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dc.contributor.authorBacchi, C.-
dc.identifier.citationJournal of Women, Politics and Policy, 2017; 38(1):20-41-
dc.description.abstractFor some time feminist scholars have been concerned with rethinking the constraints imposed on feminists’ strategies by categorical distinctions, such as the distinction between “women” and “men.” This issue has become more pressing due to a political commitment to recognize diversity among women and among men (consider here discussions of masculinities and intersectionality). This article offers the conceptualization of policies as gendering practices as a way to rethink categorical distinctions and to direct attention to how inequality is “done.” In this approach the focus shifts from considering how policies impact on women and men to asking how they constitute or make them come to be. More broadly, this contribution recommends the need to examine policies for their interacting, constitutive effects, asking how they are potentially gendering, racializing, heteronorming, classing, disabling, third-worldizing, etc.-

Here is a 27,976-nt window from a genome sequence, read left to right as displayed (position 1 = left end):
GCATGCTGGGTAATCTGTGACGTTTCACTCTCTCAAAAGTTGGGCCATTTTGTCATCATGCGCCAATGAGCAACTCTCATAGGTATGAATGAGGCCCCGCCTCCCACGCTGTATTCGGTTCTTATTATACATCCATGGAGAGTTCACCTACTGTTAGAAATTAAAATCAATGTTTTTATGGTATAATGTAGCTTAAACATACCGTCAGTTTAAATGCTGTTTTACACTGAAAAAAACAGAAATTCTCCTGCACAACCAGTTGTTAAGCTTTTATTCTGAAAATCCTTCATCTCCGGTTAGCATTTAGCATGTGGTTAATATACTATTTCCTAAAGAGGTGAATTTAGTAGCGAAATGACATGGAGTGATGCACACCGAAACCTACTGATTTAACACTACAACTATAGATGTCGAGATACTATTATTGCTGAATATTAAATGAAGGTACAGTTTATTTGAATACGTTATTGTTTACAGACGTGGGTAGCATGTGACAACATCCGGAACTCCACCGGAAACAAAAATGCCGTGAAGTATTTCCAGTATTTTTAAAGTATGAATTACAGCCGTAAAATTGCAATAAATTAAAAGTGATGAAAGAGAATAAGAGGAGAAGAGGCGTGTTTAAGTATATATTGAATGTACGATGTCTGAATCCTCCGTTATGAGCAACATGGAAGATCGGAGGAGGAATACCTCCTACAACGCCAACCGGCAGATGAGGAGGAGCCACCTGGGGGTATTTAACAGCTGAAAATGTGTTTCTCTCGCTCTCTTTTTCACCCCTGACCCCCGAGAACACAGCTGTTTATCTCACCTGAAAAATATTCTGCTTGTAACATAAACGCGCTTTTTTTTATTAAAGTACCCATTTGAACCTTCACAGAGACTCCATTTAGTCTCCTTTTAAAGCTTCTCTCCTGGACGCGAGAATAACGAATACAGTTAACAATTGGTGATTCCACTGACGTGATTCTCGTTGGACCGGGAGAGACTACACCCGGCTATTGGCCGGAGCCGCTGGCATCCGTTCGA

dc.description.statementofresponsibilityCarol Bacchi-
dc.publisherTaylor & Francis-
dc.rights© 2017 Taylor & Francis Group, LLC-
dc.subjectGendering; practice; categories; discourse; mainstreaming; poststructuralism-
dc.titlePolicies as Gendering Practices: Re-Viewing Categorical Distinctions-
dc.typeJournal article-
dc.identifier.orcidBacchi, C. [0000-0001-8555-5408]-
Appears in Collections:Aurora harvest 3
Politics publications

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